Among the major players in the conflict in Syria are all of the world’s top three natural gas producers. The United States, Russia and Iran. Qatar, the world’s fourth largest producer, and Saudi Arabia, the world’s ninth largest producer have also been linked to rebel groups in the country.
Oilprice.com reports that in reaction to heightened tensions and missile strikes in Syria, LNG prices have been soaring.
Tim Daiss writes:
Also, on Wednesday, Saudi Arabia faced what the Associated Press (AP) called a flurry of attempted attacks by Yemeni rebels. Saudi Arabia’s defense forces said they intercepted missiles that targeted key infrastructure in Riyadh and another city, and drones targeting an airport and an Aramco oil facility in the country’s south.
Impact on LNG
Correspondingly, Asian LNG prices this week rose by 25 cents from last week to $7.25/MMBtu, despite falling demand due to the onset of spring in the northern hemisphere. Historically, prices drop in the warmer weather months as demand for the super cooled fuel recedes.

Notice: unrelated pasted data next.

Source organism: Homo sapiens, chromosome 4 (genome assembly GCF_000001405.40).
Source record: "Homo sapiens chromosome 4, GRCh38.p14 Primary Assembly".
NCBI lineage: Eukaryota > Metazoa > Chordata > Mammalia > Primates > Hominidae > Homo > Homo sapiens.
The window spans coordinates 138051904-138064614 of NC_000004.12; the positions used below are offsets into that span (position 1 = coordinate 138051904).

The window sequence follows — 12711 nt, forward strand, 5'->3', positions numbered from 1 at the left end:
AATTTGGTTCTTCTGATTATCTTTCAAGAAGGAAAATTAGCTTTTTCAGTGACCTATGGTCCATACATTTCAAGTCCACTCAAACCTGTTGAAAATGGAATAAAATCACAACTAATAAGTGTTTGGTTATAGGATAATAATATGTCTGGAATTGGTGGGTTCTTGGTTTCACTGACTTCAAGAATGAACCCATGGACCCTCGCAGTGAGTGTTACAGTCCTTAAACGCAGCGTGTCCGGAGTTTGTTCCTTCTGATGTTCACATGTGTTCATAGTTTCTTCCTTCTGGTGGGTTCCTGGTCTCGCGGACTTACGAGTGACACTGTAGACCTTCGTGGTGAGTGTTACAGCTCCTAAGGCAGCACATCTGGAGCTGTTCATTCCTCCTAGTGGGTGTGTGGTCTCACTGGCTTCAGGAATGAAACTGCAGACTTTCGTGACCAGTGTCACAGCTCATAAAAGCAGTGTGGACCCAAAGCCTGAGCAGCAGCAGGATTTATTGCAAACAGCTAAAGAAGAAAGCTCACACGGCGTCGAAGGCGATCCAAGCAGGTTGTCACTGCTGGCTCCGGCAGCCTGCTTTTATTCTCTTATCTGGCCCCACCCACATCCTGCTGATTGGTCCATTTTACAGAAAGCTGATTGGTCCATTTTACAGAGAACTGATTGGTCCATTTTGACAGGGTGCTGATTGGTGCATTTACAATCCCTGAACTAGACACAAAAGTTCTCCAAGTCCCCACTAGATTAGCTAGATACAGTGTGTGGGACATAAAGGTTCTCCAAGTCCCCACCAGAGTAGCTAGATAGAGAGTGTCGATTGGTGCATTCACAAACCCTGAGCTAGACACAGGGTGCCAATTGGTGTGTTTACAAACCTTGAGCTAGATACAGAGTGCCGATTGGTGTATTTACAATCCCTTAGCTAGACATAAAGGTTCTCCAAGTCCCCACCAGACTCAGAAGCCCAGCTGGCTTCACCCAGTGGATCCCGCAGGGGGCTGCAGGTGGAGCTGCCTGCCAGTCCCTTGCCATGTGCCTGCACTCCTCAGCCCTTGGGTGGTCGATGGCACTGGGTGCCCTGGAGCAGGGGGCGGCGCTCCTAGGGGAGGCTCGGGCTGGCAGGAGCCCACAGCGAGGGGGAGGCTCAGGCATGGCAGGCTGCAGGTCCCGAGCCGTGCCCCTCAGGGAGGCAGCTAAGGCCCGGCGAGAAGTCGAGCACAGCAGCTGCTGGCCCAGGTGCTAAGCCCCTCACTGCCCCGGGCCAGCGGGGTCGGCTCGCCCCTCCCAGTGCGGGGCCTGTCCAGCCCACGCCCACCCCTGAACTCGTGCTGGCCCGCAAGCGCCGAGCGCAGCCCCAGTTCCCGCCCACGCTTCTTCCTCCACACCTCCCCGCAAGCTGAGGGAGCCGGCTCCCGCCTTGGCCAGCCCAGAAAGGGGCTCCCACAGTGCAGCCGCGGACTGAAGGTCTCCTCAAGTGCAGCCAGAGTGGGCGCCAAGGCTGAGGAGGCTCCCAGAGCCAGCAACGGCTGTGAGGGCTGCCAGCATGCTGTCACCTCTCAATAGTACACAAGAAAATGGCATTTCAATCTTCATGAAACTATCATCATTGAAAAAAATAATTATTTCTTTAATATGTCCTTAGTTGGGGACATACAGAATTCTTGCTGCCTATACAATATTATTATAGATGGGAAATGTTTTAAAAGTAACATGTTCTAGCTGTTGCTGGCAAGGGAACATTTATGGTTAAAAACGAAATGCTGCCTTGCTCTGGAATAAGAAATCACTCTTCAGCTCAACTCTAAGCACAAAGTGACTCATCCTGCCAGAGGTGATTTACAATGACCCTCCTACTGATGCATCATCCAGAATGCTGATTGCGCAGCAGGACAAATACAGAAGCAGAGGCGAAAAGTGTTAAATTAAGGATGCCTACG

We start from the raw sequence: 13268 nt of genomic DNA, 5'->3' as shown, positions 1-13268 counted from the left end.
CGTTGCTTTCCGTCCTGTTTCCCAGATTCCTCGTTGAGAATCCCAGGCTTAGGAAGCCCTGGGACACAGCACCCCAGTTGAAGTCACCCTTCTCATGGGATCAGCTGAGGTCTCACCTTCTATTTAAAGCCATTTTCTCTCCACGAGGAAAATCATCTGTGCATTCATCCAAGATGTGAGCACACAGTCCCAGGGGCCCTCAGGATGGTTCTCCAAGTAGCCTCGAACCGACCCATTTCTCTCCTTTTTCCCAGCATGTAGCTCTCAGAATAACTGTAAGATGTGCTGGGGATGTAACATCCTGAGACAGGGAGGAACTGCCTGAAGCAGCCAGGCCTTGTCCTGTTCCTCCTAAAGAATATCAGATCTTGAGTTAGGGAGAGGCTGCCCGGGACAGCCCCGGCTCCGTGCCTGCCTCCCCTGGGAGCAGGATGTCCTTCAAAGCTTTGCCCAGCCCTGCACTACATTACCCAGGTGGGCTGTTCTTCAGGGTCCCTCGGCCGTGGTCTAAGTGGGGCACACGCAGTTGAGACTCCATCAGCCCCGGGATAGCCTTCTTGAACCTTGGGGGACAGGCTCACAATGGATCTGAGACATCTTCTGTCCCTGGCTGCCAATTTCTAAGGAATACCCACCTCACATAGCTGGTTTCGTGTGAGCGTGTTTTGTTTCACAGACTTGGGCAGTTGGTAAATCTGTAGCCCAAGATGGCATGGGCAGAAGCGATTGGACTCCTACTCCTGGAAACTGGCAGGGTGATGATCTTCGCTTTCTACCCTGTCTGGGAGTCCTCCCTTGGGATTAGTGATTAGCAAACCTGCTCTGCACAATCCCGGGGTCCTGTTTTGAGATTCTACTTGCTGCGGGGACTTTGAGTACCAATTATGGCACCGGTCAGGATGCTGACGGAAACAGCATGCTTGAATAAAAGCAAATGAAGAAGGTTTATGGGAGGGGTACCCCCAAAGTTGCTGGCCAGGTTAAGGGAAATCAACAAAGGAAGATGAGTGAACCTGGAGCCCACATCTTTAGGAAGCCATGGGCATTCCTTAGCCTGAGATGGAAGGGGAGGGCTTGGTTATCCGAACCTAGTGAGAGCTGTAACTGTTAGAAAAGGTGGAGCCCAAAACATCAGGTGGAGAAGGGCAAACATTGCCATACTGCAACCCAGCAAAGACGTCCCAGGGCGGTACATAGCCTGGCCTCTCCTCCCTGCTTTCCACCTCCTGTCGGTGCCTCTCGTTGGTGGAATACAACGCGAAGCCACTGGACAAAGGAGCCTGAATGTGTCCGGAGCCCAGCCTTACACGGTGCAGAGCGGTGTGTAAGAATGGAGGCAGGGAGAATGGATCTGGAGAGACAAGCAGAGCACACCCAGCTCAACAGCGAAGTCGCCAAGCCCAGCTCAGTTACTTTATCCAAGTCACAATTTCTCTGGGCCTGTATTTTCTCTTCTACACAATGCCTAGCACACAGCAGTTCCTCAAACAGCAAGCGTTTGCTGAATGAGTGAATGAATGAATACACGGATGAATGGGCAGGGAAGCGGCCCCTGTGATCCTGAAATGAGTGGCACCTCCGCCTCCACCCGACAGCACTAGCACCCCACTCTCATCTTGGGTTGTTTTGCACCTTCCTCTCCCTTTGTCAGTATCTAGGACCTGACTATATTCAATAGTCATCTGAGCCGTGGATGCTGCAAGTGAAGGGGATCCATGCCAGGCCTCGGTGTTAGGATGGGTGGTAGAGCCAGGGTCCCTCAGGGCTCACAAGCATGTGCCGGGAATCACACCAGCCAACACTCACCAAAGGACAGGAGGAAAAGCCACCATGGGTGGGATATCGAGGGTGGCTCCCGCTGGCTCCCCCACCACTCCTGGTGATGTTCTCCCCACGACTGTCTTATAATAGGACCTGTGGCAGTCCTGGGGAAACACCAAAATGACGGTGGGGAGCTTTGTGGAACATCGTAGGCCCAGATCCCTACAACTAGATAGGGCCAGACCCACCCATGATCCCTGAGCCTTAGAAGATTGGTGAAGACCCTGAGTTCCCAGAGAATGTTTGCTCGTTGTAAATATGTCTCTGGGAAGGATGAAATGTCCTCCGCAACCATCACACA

For example, this past winter as China ramped up gas demand as part Beijing’s mandate to replace dirtier burning coal needed for power generation with gas, LNG prices breached the $11/MMBtu mark, the highest in three years. However, almost on cue, gas prices have dropped nearly 40 percent since those January highs due to warmer temperatures.
Oil price linkage
In Asia, most natural gas is imported as LNG, while the price is indexed to crude oil on a long-term contractual basis, though there has been an increase in spot and short-term trading in recent years. Consequently, geopolitical pressure on oil prices also impacts LNG prices.
The Asia Pacific market accounts for around three-quarters of global LNG trade and one-third of global natural gas trade. Moreover, increased gas and LNG demand growth in Asia will largely be driven by China.
Since there is currently no globally integrated market for natural gas, pricing mechanisms vary by regional market. Internationally traded natural gas has also been largely indexed to crude oil prices such as North Sea Brent or Japan customs-cleared crude (JCC) because of the liquidity and transparency of crude oil prices and the substitutability of natural gas and petroleum products in certain markets.
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